“Nolly” is a biographical miniseries based on the life of famous British soap opera actress Noele Gordon, aka Nolly. She played the character of Meg Richardson (changed to Meg Mortimer in “Nolly”) in “Crossroads,” one of the all-time popular shows on British television, which ran from 1964 to 1988 on ATV. Although Noele had achieved quite a lot on television before starring in “Crossroads,” it was this soap opera that made her a household name for more than 15 million viewers. In “Crossroads,” Meg Richardson was the owner of the Crossroads motel and Noele did the part for 17 years. In this article, we will talk about the characters of “Nolly,” namely Noele Gordon (played most brilliantly by Helena Bonham Carter), Tony Adams (also portrayed effectively by Augustus Prew), and Jack Barton (perfectly cast Con O’Neill).
Noele Gordon—In Many Ways, The First
All good things must come to an end. This is what Charles Denton, Head of Programming at ATV, tells Michael Summerton, Noele’s agent, in 1981. And they certainly did. Noele Gordon, who was loved by all the cast members as well as her viewers alike, was indeed, “frankly speaking,” semi-oppressive in the way she carried herself on set. This, however, was solely based on her justified pride in all the success she had amassed due to her sheer talents. She was the first woman in history to be viewed on color television in 1938. In 1958, she became the first woman ever to interview an English Prime Minister, Harold Macmillan. Yet, the love and care that she had for her co-stars, as well as her fans, was crystal clear.
In Episode 1 of “Nolly,” at one point, there are thousands of people, fans of “Crossroads,” who have gathered outside a church where Meg’s wedding is being shot. Producer Jack Barton tells Noele that they cannot have so many people in front of the camera. Noele tells Jack that if so many people have indeed come to see Meg’s wedding, leaving the warmth of their homes on a winter day and showering their love on a mere character from a soap opera, no one has the right to cut them out. Noele always spoke to her fans, answering their questions with utmost frankness that was accompanied by modesty and dignity that people loved her character for as well as her. Throughout the three episodes, there are many instances when we see how professional and good she was at her profession, not only making the script better when needed but also telling the other cast members how to go about their scenes. There was something authoritative about her that her fellow actors loved and looked up to. They knew what she had achieved and found it no less than an honor to work alongside her. However, some people, or “men,” as Noele says, didn’t take all this in the right sense.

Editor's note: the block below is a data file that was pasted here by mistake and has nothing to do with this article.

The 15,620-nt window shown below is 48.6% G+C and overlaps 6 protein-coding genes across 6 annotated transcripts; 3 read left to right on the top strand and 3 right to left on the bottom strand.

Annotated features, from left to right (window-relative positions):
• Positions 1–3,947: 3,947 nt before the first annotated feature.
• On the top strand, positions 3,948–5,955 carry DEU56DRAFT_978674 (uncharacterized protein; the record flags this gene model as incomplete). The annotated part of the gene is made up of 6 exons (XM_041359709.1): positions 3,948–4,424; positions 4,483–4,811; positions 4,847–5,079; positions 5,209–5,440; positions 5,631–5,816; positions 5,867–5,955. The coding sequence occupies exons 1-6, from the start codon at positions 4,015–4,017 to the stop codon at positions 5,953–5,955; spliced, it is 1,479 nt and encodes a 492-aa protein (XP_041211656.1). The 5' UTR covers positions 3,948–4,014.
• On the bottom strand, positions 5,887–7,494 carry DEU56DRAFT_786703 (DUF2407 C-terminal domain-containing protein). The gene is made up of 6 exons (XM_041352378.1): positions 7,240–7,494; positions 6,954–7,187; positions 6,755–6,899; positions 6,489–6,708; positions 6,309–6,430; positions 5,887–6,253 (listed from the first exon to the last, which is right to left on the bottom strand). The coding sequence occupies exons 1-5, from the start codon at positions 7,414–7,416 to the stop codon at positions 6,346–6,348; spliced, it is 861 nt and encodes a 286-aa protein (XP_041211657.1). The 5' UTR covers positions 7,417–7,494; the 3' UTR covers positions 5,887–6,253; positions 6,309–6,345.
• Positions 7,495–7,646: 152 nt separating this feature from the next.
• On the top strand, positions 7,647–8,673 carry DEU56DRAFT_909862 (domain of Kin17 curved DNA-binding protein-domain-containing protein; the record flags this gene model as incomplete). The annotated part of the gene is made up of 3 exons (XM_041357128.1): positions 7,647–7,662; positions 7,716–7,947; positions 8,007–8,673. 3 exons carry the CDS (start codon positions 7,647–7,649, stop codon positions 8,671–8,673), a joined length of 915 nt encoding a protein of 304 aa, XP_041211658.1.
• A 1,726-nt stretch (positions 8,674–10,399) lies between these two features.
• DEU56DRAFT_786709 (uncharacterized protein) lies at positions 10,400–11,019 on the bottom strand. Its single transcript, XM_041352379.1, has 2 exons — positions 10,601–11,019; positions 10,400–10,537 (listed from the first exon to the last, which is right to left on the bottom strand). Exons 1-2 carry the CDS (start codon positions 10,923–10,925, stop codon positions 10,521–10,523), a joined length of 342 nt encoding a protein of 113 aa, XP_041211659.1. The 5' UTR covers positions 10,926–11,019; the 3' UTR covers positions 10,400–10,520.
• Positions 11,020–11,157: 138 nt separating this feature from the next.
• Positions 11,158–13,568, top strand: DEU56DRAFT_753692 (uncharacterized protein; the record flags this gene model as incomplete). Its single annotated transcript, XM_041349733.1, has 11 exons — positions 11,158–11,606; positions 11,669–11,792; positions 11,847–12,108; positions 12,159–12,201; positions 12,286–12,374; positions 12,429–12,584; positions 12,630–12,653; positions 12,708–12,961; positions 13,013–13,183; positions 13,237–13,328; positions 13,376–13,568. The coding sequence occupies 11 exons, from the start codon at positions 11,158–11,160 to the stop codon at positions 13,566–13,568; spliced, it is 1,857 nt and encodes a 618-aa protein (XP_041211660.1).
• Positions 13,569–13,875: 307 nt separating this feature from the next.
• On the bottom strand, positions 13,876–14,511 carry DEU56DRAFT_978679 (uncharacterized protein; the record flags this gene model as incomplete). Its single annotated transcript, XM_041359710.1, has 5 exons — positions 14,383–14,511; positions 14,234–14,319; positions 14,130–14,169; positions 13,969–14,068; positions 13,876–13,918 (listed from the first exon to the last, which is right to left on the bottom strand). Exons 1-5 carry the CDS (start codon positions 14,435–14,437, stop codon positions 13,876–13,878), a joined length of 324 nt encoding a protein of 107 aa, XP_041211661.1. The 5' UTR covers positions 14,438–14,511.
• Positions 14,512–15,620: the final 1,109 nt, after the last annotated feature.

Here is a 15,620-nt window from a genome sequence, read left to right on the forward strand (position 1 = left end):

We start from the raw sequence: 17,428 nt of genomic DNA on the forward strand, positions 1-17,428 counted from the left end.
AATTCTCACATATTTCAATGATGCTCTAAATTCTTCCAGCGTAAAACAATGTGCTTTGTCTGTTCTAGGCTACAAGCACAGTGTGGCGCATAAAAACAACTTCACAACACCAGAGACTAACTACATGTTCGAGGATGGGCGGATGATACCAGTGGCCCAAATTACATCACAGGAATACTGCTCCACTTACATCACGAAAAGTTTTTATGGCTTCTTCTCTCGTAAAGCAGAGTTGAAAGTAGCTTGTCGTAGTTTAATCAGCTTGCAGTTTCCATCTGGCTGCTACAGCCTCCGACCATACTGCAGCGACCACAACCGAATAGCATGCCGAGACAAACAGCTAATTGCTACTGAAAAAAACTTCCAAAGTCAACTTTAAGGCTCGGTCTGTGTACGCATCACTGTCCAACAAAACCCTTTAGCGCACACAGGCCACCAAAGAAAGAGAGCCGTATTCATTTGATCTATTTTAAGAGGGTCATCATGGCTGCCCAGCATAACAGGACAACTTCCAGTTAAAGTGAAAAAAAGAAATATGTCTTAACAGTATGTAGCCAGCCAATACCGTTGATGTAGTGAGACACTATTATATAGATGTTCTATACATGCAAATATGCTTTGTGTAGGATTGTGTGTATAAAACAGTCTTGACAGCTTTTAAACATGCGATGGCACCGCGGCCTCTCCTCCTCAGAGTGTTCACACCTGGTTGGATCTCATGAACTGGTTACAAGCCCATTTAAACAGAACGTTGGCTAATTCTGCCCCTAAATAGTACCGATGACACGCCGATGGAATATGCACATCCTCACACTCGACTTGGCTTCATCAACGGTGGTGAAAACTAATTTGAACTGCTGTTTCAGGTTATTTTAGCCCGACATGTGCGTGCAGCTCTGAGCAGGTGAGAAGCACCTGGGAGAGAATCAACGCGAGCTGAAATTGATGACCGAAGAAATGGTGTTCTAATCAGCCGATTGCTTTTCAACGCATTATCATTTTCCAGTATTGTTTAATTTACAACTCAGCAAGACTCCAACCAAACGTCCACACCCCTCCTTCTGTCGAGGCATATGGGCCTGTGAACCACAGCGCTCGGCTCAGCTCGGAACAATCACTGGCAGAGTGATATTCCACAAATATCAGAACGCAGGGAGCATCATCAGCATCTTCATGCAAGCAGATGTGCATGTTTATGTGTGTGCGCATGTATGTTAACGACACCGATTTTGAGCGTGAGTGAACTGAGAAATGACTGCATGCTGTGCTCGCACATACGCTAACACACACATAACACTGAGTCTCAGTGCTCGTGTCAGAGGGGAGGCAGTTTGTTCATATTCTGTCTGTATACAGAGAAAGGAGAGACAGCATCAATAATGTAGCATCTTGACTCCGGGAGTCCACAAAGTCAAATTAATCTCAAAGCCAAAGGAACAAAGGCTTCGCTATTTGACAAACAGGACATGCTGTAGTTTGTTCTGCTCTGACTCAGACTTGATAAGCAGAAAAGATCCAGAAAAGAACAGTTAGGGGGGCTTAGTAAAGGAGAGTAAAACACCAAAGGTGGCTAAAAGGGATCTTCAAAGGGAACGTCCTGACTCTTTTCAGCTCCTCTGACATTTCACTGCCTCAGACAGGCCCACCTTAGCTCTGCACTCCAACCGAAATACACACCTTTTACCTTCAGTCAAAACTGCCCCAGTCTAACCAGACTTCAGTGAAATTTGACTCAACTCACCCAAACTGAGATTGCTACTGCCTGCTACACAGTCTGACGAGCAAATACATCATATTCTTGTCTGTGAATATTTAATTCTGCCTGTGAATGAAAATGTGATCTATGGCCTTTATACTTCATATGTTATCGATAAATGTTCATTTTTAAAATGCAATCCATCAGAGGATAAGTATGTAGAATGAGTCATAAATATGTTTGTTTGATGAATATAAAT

These “men” were at the top of the chain, pulling the strings, something that is still prevalent even today; men decide what women should do and be to better serve their own purposes. So whatever the men decided would be final, and when they decided to sack Noele in 1981, it was something unexpected. We will come to the reason behind the sacking later, but what’s more crucial is the aftermath. When your whole life surrounds the show you are in the spotlight of, you live the show like it’s your life. This is what Noele Gordon tells Larry Grayson in Episode 2, that she has no life outside the show. The set was her home, and the cast was her family, which also extended to the 15 million daily viewers of “Crossroads.” She was heartbroken and devastated but never revealed this vulnerable side of her to anyone, not even Tony. And even though she was requested to come back to the show by Barton himself in 1983, fate had other plans. It seemed that Noele Gordon’s part in the play we all call life was over. She appeared briefly in an episode that showed her daughter and son-in-law on their honeymoon in Venice before passing away from cancer in 1985, the same year that would have seen her make what the then-producer Phillip Bowman described as a “permanent occasional” return to the show as her beloved character Meg Richardson.